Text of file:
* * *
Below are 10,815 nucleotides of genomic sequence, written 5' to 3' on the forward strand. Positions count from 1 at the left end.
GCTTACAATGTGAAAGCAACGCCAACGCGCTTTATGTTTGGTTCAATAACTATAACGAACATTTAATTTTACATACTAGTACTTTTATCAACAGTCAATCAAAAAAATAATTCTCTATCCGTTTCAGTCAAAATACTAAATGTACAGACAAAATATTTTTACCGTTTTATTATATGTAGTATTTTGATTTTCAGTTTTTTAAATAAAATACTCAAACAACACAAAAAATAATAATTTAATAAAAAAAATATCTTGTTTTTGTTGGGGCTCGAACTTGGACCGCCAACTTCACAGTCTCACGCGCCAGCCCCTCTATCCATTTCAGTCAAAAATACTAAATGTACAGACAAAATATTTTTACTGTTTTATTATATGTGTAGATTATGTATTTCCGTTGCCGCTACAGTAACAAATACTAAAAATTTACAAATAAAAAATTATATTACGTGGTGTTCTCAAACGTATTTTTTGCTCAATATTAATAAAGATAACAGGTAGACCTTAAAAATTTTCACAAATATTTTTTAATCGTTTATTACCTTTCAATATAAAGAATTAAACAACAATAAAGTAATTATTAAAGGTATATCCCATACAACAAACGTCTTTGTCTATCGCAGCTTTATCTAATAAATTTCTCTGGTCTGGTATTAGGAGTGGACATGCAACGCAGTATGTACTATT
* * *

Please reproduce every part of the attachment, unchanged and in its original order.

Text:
Below are 10,815 nucleotides of genomic sequence, written 5' to 3' on the forward strand. Positions count from 1 at the left end.
GCTTACAATGTGAAAGCAACGCCAACGCGCTTTATGTTTGGTTCAATAACTATAACGAACATTTAATTTTACATACTAGTACTTTTATCAACAGTCAATCAAAAAAATAATTCTCTATCCGTTTCAGTCAAAATACTAAATGTACAGACAAAATATTTTTACCGTTTTATTATATGTAGTATTTTGATTTTCAGTTTTTTAAATAAAATACTCAAACAACACAAAAAATAATAATTTAATAAAAAAAATATCTTGTTTTTGTTGGGGCTCGAACTTGGACCGCCAACTTCACAGTCTCACGCGCCAGCCCCTCTATCCATTTCAGTCAAAAATACTAAATGTACAGACAAAATATTTTTACTGTTTTATTATATGTGTAGATTATGTATTTCCGTTGCCGCTACAGTAACAAATACTAAAAATTTACAAATAAAAAATTATATTACGTGGTGTTCTCAAACGTATTTTTTGCTCAATATTAATAAAGATAACAGGTAGACCTTAAAAATTTTCACAAATATTTTTTAATCGTTTATTACCTTTCAATATAAAGAATTAAACAACAATAAAGTAATTATTAAAGGTATATCCCATACAACAAACGTCTTTGTCTATCGCAGCTTTATCTAATAAATTTCTCTGGTCTGGTATTAGGAGTGGACATGCAACGCAGTATGTACTATT